In a recent post I referred to data that suggests manufacturing output has been growing much slower than retail sales volumes since 2004. The data suggests that the consumer sectors are booming, while productive sectors are shrinking, which would be in line with a shortening of the production structure due to aggressive injections of fiduciary media into the economy (for more see Russell’s post “Further Thoughts on ABCT“).
From 1996 through 2000, the trend was the opposite of this – the production structure was lengthening while retail sales was virtually flat. Data here and here (unfortunately not available in excel, only PDF).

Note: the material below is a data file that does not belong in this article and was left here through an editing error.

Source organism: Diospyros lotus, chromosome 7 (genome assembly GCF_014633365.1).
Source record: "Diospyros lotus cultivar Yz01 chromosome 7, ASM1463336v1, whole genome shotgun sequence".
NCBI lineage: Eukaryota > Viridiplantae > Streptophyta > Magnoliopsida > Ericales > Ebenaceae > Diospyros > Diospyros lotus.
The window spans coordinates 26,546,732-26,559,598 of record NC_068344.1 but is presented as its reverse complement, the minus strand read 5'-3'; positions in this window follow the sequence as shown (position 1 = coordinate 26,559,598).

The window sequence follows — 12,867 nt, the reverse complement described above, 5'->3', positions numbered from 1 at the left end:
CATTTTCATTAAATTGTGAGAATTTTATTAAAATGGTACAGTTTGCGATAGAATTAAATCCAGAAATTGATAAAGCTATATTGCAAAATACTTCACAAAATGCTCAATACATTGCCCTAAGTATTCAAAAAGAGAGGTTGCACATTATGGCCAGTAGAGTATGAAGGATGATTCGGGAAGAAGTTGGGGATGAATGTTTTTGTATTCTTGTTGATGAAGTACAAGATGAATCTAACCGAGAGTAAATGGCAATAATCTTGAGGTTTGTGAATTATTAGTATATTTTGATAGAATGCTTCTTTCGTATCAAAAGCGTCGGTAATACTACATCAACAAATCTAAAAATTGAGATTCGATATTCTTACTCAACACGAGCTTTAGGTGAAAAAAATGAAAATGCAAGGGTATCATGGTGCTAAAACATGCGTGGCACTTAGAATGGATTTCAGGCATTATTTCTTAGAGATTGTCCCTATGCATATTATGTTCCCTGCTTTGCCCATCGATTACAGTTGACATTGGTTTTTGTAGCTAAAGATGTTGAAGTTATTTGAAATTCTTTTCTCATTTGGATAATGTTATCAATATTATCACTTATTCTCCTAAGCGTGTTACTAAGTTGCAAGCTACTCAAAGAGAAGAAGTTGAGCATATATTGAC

I have been arguing for a long time that real interest rates must be higher to encourage saving and capital investment and help long-term sustained growth of the South African productive base. Here is an interview where I communicate this view. Did you know that the US industrial revolution was borne from a monetary environment of real interest rates somewhere between 5-10%?
It is therefore no surprise that as real interest rates have been driven lower since the late 1990s by continued and aggressive SARB (and Federal Reserve) money printing, that retail is booming while manufacturing is shrinking.